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HiSeq X Ten Data Available in BaseSpace

Andrew Boudreau
| Sep 05, 2014

When we introduced the HiSeq X Ten, the positive reception was staggering - not only from the sequencing-focused scientific community, but also the general public. The long discussed “thousand dollar genome” was now an achievable reality that captured the attention of the scientific and popular press, as well as social media channels worldwide. Despite widespread enthusiasm for this system and the population-scale, high quality sequencing it makes possible, seeing and touching – much less running samples– on an X Ten is not something the average scientist is able to do today. Maybe you’re thinking of buying an X Ten system, or perhaps your existing Illumina sequencers fit your throughput needs, but you’re eager to compare your own data to data from the HiSeq X. Thanks to the cloud and the accessibility afforded by BaseSpace, your opportunity to examine and analyze HiSeq X data has arrived.

If you have a BaseSpace account, exploring HiSeq X whole human genome data is as simple as clicking here (and if you don’t already have a BaseSpace account, sign up is free and quick). As you’ll see, the HiSeq X Ten project we’ve uploaded into the Public Data section of BaseSpace is named  “HiSeq X Ten: TruSeq Nano (4 replicates of NA12878)”. As the project name indicates, we sequenced the same sample (NA12878) in parallel in four different lanes of the HiSeq X. The samples were prepared with theTruSeq Nano DNA Sample Preparation Kit, and the sequencing was paired-end (2 x 151). For each distinct flow cell lane, we performed two sets of analyses. In the first analysis, we aligned the raw reads using the BWA aligner against the UCSC hg19 version of the human reference, then called variants using the GATK Variant Caller (v1.6.22). In the other analysis, we used the same human reference version and performed both alignment and variant calling using Isaac, an ultra-fast analysis tool authored by Illumina. We have uploaded the raw read data from four of the lanes (lanes 1, 3, 5 and 7) to BaseSpace, and stored the two sets of analyses conducted from both lanes 1 and 3. The analysis run time in BaseSpace averaged about 12 hours per sample for Isaac, while the BWA equivalent workflow took about 50 hours per sample, demonstrating the lightning fast speed of the Isaac alignment and variant calling workflow.  Upcoming parallel versions of the Isaac App will be able to process many samples at once, providing even faster analysis completion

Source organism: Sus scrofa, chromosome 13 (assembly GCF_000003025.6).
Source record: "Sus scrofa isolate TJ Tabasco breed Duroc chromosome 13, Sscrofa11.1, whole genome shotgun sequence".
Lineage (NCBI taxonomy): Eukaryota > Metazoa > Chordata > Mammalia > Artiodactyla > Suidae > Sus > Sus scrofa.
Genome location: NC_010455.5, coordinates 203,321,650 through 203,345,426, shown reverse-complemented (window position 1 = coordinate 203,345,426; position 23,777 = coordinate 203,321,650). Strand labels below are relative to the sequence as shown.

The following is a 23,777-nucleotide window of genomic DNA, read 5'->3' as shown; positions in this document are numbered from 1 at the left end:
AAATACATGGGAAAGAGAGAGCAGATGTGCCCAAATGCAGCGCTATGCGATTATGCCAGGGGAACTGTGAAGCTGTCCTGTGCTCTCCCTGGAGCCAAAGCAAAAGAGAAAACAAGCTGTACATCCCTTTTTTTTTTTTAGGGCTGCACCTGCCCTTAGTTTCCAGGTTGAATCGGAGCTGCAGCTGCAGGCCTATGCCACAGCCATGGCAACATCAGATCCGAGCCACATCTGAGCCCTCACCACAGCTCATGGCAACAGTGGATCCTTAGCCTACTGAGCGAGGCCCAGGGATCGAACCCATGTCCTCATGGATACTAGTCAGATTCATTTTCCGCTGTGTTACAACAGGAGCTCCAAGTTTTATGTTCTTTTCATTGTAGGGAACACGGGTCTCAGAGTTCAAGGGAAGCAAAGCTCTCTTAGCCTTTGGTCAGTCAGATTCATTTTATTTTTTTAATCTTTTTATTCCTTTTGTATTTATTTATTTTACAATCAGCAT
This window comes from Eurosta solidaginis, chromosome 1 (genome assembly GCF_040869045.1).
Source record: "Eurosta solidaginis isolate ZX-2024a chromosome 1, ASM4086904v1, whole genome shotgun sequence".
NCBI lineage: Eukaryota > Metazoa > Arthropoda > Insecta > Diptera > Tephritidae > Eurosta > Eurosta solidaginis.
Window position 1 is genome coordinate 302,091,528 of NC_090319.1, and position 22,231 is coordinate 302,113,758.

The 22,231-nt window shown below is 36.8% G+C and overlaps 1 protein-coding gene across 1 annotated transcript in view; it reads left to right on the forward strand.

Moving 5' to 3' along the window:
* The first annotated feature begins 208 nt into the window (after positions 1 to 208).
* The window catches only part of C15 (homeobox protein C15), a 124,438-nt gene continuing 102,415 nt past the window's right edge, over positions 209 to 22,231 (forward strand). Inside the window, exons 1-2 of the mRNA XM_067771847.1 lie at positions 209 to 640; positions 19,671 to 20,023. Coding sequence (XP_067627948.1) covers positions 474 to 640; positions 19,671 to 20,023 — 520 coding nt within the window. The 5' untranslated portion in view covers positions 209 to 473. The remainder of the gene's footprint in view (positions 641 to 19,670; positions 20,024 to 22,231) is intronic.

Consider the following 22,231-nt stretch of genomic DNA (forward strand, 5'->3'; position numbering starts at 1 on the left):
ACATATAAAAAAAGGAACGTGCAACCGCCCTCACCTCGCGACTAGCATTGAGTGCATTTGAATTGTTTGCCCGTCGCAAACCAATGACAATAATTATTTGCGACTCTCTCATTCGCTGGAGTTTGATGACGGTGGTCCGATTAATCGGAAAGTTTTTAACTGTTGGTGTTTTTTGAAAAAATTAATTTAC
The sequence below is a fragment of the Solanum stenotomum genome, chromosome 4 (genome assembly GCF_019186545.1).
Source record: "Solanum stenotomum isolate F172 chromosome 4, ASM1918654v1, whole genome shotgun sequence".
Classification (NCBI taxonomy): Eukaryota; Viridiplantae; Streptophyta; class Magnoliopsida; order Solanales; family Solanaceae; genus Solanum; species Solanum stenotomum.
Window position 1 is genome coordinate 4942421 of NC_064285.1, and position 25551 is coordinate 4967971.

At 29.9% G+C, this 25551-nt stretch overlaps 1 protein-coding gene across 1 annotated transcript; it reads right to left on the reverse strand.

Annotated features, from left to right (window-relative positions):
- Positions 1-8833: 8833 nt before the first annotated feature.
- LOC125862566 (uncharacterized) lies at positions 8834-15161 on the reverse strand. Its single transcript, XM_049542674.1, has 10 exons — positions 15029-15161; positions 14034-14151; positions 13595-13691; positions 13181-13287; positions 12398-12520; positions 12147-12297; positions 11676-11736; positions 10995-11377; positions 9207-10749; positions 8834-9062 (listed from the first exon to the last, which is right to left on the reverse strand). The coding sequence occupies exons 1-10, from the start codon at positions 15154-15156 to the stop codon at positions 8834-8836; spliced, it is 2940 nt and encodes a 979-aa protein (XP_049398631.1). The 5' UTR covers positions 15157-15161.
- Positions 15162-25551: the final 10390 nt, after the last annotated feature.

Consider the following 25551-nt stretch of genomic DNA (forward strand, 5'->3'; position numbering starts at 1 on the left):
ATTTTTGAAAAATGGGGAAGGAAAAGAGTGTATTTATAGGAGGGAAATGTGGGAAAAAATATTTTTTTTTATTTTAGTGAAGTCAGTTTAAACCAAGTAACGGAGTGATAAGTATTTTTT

Examining the project run summary report in BaseSpace, perhaps one of the most immediately apparent and impressive metrics is the uniform and outstanding depth of coverage across each sample.   Below is a coverage histogram (utilizing alignment with BWA) from flow cell lane 1:

Though we won’t list all four coverage histograms here (you can see them all, along with coverage on a per-chromosome basis, in the “Analysis Reports” section of the project in BaseSpace), coverage is remarkably repeatable across both samples, for both sets of analysis.


Turning to variant calling, we observed remarkably consistent variant calling across all replicates. The table below compares the analysis of all four replicates:

1 – Illumina HiSeq X Replicate 1


2 – Illumina HiSeq X Replicate 2


3 – Illumina HiSeq X Replicate 3


4 – Illumina HiSeq X Replicate 4

This shows remarkably consistent, high quality data across all replicates, similar to the quality and reproducibility you see with other Illumina platforms.


All the data we used is available to you in BaseSpace, along with all the tools needed to do these analyses and more. We hope you enjoy checking out the data from the system bringing the $1,000 genome to fruition!